His mind wasn’t on football
Darby says off-field distractions hurt his performance for Tide in ’06
By Bradley Handwerger
MOBILE — Ken Darby didn’t want to make excuses.
All he wanted to do was help his Alabama teammates do the best they could do.
Now, in a weeklong interview process with NFL teams at the Senior Bowl in Mobile, Darby finally is talking.
Talking about his nagging injuries that hampered him throughout a sub-par senior year.
But more importantly, talking about what he and his family went through beginning in the summer and culminating Nov. 20.
Darby’s father, Winston Woods, diagnosed with lung cancer in the summer, died that November day.
His teammates knew about Darby’s father. So did his coaches. And that’s as far as he wanted it to go, at least at the time.
“Even when I went into this past season, my mind wasn’t on football,” said Darby, a Huntsville native. “I told my coaches that. My mind and heart weren’t with it. I was just so off the field, concerned with my father and my mother’s well being.
“I wasn’t thinking about football. I was thinking about how they were doing at home.”
Nevertheless, Darby played through the season, despite a heavy heart and a wandering mind.
That alone gained him respect — albeit respect he already had — from teammates.
“Lot of respect,” said Alabama teammate and fellow Senior Bowl invitee Le’Ron McClain, a fullback. “I look at Kenny, he’s like a big brother to me. When he was down, I was right there with him, just telling him I got his back.
“I look up to him. He’s a big man. If I had had something like that happen to me, I don’t know what I’d do.”
And so here Darby is, nearly three weeks after Alabama lost in the Independence Bowl to Oklahoma State to cap a 6-7 season, another long year for the Crimson Tide.
Darby finished with 835 rushing yards and no rushing touchdowns his senior year. For his career, he ended with 3,324 yards — only the third Alabama player to surpass 3,000 yards — and 11 touchdowns.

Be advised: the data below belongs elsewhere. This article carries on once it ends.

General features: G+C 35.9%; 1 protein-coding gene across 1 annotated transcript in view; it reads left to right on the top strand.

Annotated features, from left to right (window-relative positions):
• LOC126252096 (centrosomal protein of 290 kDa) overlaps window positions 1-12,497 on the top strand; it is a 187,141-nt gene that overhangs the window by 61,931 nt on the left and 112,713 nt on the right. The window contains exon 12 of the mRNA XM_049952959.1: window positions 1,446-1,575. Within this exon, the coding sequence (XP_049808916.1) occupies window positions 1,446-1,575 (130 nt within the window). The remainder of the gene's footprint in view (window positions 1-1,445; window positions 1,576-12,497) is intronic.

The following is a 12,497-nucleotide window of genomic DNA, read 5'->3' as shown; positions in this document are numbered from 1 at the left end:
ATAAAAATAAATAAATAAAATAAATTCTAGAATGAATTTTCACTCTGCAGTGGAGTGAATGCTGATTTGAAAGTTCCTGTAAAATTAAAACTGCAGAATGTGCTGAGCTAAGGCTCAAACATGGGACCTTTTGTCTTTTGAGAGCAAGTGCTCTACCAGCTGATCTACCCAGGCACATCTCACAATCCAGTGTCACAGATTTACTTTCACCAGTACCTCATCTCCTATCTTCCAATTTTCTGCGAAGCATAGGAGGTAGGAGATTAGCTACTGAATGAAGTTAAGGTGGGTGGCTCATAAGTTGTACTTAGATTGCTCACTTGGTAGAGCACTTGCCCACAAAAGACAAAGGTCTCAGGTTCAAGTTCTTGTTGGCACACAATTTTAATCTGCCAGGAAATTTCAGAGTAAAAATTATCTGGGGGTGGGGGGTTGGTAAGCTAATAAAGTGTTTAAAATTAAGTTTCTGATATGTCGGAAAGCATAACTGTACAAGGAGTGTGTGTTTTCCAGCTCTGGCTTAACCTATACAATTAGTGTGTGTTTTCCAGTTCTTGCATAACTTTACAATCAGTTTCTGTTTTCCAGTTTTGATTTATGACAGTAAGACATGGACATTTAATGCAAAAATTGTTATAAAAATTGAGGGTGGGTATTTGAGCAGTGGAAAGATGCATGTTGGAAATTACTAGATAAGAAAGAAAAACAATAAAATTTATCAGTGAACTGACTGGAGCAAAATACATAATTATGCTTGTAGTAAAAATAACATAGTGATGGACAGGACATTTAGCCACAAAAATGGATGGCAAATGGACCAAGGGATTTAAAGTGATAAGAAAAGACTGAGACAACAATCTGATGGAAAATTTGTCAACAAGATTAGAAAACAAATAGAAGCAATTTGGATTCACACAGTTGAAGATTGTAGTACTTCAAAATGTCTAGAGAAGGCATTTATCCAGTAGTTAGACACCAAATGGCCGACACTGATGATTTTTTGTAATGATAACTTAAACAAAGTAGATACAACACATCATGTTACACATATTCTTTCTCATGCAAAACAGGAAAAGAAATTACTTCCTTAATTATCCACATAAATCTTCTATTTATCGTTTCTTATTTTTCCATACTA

Oh, and he also has graduated with a degree in communications, fulfilling his father’s dream for him. Anything that he accomplishes from here on out is dedicated to his father.
“Everything I’m achieving right now is everything he wanted me to have,” Darby said. “He wanted me to graduate from college, which I did, but he wasn’t there. That was an emotional moment for me right there, just not seeing him there.”
But he still has a lot to prove, especially after the down year.
Charles Davis, an analyst with the NFL Network who also has logged time calling SEC games for Jefferson Pilot Sports, said Darby is going to have to impress NFL teams with his work ethic in practice this week and NFL scouting combine numbers.
“I think for him, that stopwatch and measurements, he’s going to have to prove some things,” said Davis, who played four years at Tennessee from 1983-86. “What’s the watch going to say on his speed and quickness? How’s he going to measure out?”
However, regardless of the times, Davis said he expects Darby’s pedigree to help him out.
“Anyone who can produce the kind of numbers he has in the SEC over that time, is going to get a long look,” Davis said. “The SEC is well-respected.
What else is respected is the program.”
What could help Darby this week is emotion. He’s out to prove all of his doubters wrong.
“I have to prove that even though I didn’t have the breakout year that everybody thought I should have, the breakout year I thought I would have, that nothing has changed,” Darby said. “I’m still the same guy people thought I was.”
Even with the year Darby had, he has a chance to succeed.
He has worked out since the season, dropping 10 pounds, nearing his playing weight from his junior year. He also has a chance to work his way up NFL teams’ draft boards.
For that, he can thank his dad.
“I think he’ll watch over me wherever he is,” Darby said. “He’s like my guardian angel. He helps me do my part, even when I don’t feel like doing it.”
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